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I’ve always read; a fierce, stubborn, selfish sort of reading that led to me being famed for having multiple books on the go at the same time. It’s easy if you know how: a lunchtime book, an evening book, and a poor unloved specimen that doesn’t ever get to come out of the bathroom. Reading so much, so feverishly, gave me a preternatural knowledge about things that not many other people my age in my bit of rural England knew.
The Tzigane? Music (Thanks The School At The Chalet!). The Belmont? Dramatic horse race. (Thank you The Black Stallion!). Races – or rather, horse related facts and titbits, actually, started to be my sort of specialist subject. I was – am – a lover of horses.
(I had one, you know, and he had the brain of a peanut, and I loved him ferociously, and when we both decided to do the same thing we were unbeatable. And you read what you love, always.)
That was what drove me to books like the Thoroughbred series by Joanna Campbell, a book shaped addiction which started off with A Horse Called Wonder. My local bookshop had maybe the first three or four of these on the shelf and, in my innocent eyes, that was the limit of the series. They were great, but I read them and moved on.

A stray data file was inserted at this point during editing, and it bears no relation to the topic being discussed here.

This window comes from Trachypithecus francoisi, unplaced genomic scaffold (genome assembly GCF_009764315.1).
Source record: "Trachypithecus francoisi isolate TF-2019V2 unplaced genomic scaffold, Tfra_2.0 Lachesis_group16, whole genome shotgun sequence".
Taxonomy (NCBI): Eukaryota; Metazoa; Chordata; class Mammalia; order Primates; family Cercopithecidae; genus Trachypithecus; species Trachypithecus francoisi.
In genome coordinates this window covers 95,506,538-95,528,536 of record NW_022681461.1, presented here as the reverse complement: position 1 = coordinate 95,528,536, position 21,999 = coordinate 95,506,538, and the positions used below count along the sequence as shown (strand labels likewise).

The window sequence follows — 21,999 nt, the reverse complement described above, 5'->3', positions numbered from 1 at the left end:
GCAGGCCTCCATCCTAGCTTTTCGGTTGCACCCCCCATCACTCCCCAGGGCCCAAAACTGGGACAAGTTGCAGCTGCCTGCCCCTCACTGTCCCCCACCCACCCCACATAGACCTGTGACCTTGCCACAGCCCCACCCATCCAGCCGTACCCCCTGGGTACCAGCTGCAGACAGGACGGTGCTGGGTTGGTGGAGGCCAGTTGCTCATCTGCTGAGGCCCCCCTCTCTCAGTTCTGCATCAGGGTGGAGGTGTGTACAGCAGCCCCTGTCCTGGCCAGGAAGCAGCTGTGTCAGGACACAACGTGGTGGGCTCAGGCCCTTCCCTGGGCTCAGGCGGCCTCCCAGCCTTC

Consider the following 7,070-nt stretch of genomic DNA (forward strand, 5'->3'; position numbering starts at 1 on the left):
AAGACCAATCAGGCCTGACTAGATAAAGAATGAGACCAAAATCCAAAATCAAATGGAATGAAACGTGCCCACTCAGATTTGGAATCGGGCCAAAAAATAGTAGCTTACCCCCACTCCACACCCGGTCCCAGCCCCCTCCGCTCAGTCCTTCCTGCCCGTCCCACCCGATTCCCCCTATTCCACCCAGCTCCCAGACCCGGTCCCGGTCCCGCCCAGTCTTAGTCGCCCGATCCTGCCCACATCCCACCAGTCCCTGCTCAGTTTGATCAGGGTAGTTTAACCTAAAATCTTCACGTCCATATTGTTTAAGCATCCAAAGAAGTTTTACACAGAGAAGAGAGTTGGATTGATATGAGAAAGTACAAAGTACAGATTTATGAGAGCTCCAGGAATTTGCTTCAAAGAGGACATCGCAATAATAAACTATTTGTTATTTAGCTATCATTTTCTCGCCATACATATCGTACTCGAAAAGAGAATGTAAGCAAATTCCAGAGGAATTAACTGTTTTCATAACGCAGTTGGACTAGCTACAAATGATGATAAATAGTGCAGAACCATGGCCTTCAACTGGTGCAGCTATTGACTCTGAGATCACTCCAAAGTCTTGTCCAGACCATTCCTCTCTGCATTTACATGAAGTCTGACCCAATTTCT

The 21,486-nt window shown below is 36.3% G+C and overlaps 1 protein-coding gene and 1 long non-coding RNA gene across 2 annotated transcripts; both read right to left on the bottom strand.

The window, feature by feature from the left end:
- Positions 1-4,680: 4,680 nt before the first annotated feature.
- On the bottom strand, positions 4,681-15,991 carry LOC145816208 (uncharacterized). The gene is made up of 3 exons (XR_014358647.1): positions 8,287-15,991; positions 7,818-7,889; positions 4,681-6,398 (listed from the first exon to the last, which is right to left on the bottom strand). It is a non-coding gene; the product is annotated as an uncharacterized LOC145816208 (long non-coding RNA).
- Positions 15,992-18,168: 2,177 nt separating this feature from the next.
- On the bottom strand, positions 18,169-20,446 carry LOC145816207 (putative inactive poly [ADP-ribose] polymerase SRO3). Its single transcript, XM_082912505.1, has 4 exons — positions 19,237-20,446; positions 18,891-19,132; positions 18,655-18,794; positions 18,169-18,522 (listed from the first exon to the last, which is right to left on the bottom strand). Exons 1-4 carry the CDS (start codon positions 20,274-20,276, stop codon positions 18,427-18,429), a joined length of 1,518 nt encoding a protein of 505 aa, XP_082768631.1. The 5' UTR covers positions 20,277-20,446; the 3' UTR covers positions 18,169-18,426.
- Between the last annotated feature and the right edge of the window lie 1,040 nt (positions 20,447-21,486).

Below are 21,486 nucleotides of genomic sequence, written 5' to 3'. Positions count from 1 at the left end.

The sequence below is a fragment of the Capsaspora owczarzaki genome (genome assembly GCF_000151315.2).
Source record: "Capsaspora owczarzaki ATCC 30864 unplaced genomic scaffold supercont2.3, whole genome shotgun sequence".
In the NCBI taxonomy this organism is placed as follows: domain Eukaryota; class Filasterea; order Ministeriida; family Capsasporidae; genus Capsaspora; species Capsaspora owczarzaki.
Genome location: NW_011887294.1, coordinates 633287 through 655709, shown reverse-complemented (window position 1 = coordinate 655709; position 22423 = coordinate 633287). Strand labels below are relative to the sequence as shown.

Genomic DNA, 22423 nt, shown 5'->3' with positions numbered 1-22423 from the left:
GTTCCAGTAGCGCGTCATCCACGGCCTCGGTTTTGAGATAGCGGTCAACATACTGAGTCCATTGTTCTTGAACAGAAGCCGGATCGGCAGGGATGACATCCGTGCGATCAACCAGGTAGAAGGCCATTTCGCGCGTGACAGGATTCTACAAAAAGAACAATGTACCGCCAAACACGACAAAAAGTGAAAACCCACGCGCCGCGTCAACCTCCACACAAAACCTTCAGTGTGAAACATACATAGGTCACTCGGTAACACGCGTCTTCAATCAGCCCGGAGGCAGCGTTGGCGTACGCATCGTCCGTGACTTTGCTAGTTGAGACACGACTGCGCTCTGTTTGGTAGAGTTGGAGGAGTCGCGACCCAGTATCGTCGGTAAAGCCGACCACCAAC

That was until I went into an American bookstore.
It was a Borders, I think, maybe, a big store in El Paso; somewhere in a dry, burning landscape that made us seek shops and air conditioning and the intense, addictive novelty that was frozen yoghurt.
And oh, that bookstore blew my mind. It was so big! There was a cafe inside! Armchairs! People sleeping in the armchairs! Cake! Books! Everywhere! BOOKS!
And a whole rack of children’s book titles that I had never heard of! The Throroughbred series didn’t stop at four books, it actually ran to three hundred and seventy two thousand more titles and who on earth was Christina Reese when she was at home?
I was overwhelmed, in that sort of way that you only get when you’re bookish and suddenly you’re presented with more books than you quite ever realised existed. The bookshops that I knew at home were tiny spaces of privilege that you went into when you had a book token to spend or had birthday money seeking to be spent, and this Borders was like something from an alien planet.
That was the first time I visited an American bookstore, but it wasn’t the last. See, bookstores give you the skinny on a place because they tell you what matters in that town or city, same as libraries do. Bookstores are made by people, coming in and picking up the latest release or counting the moment until their loose change reaches the same price as that glossy coffee table number. And it’s the same the world over, whether I’m finding secondhand copies of things in New Zealand that I’ve looked for for years elsewhere, or trying to decipher the French version of the X-Men, or wandering down Charing Cross Road in London, bookstores let you live like a local for a brief, vivid, glorious moment.
But none of them have ever given me that same rush as that one in El Paso did. It was the way that suddenly everything I had ever dreamt of in a bookstore: shelves three times my height, armchairs to actually sit and snuggle down in, and beloved series being three hundred times longer than I had ever thought possible, could in fact be true.